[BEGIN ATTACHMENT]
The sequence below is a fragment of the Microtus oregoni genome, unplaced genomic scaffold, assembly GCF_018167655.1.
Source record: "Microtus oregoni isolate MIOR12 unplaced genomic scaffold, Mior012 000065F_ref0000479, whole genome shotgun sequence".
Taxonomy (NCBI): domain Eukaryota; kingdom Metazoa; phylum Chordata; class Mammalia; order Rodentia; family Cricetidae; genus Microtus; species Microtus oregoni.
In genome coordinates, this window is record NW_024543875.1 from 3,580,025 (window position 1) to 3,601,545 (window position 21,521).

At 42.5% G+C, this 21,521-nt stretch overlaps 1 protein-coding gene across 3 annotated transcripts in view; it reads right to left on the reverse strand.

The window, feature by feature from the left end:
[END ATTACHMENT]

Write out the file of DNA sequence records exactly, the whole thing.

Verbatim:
The sequence below is a fragment of the Microtus oregoni genome, unplaced genomic scaffold, assembly GCF_018167655.1.
Source record: "Microtus oregoni isolate MIOR12 unplaced genomic scaffold, Mior012 000065F_ref0000479, whole genome shotgun sequence".
Taxonomy (NCBI): domain Eukaryota; kingdom Metazoa; phylum Chordata; class Mammalia; order Rodentia; family Cricetidae; genus Microtus; species Microtus oregoni.
In genome coordinates, this window is record NW_024543875.1 from 3,580,025 (window position 1) to 3,601,545 (window position 21,521).

At 42.5% G+C, this 21,521-nt stretch overlaps 1 protein-coding gene across 3 annotated transcripts in view; it reads right to left on the reverse strand.

The window, feature by feature from the left end: